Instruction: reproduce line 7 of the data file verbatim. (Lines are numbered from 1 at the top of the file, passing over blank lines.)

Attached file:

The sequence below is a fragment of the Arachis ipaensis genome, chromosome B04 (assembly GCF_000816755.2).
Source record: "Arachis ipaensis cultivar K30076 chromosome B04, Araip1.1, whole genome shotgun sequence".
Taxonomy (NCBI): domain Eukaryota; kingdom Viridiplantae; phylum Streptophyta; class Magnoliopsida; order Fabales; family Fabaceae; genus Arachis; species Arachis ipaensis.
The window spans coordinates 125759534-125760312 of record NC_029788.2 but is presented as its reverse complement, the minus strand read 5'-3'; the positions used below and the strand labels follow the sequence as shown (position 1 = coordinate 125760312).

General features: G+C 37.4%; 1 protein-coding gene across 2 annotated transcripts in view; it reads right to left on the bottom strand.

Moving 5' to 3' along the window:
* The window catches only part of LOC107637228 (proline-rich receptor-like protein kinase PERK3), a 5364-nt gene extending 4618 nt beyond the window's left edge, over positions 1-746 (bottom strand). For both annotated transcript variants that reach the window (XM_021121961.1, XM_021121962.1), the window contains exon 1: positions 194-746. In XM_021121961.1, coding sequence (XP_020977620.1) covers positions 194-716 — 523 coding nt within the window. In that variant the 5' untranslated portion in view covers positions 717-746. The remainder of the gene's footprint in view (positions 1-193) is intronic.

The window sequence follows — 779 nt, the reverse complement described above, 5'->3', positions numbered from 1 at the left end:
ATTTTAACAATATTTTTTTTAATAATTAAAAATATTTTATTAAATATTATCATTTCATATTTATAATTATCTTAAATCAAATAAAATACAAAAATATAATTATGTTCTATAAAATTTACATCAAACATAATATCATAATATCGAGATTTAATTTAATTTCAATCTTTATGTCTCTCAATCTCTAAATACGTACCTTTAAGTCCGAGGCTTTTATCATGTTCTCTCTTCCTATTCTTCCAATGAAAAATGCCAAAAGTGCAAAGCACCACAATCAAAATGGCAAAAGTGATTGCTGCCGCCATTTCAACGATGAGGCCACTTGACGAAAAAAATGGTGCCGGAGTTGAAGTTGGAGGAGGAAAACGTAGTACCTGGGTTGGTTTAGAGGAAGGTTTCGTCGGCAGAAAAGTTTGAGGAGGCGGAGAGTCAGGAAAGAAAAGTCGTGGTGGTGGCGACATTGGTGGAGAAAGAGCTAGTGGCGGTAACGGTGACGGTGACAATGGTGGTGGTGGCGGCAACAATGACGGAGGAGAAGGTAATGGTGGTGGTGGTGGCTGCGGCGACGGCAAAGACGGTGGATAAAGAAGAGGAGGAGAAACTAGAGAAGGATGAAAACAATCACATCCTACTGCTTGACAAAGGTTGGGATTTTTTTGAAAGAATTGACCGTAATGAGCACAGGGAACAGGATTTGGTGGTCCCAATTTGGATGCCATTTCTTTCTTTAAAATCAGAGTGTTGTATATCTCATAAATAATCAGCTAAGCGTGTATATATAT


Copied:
* The window catches only part of LOC107637228 (proline-rich receptor-like protein kinase PERK3), a 5364-nt gene extending 4618 nt beyond the window's left edge, over positions 1-746 (bottom strand). For both annotated transcript variants that reach the window (XM_021121961.1, XM_021121962.1), the window contains exon 1: positions 194-746. In XM_021121961.1, coding sequence (XP_020977620.1) covers positions 194-716 — 523 coding nt within the window. In that variant the 5' untranslated portion in view covers positions 717-746. The remainder of the gene's footprint in view (positions 1-193) is intronic.